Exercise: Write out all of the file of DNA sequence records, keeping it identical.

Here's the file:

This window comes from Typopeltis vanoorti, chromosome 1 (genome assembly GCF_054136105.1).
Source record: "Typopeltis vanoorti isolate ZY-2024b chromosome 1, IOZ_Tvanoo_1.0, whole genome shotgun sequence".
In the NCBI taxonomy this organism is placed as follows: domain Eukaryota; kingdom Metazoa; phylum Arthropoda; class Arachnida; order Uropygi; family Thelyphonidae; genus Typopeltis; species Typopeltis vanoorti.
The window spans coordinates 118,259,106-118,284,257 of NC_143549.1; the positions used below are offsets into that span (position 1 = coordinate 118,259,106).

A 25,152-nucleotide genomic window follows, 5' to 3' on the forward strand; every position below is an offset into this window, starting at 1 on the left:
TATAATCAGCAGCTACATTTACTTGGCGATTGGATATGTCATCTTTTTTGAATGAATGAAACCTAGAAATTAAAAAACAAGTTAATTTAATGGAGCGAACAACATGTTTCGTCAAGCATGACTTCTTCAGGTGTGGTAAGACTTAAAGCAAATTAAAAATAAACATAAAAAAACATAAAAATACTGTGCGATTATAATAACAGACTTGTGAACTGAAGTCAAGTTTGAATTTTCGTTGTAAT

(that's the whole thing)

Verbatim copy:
This window comes from Typopeltis vanoorti, chromosome 1 (genome assembly GCF_054136105.1).
Source record: "Typopeltis vanoorti isolate ZY-2024b chromosome 1, IOZ_Tvanoo_1.0, whole genome shotgun sequence".
In the NCBI taxonomy this organism is placed as follows: domain Eukaryota; kingdom Metazoa; phylum Arthropoda; class Arachnida; order Uropygi; family Thelyphonidae; genus Typopeltis; species Typopeltis vanoorti.
The window spans coordinates 118,259,106-118,284,257 of NC_143549.1; the positions used below are offsets into that span (position 1 = coordinate 118,259,106).

A 25,152-nucleotide genomic window follows, 5' to 3' on the forward strand; every position below is an offset into this window, starting at 1 on the left:
TATAATCAGCAGCTACATTTACTTGGCGATTGGATATGTCATCTTTTTTGAATGAATGAAACCTAGAAATTAAAAAACAAGTTAATTTAATGGAGCGAACAACATGTTTCGTCAAGCATGACTTCTTCAGGTGTGGTAAGACTTAAAGCAAATTAAAAATAAACATAAAAAAACATAAAAATACTGTGCGATTATAATAACAGACTTGTGAACTGAAGTCAAGTTTGAATTTTCGTTGTAAT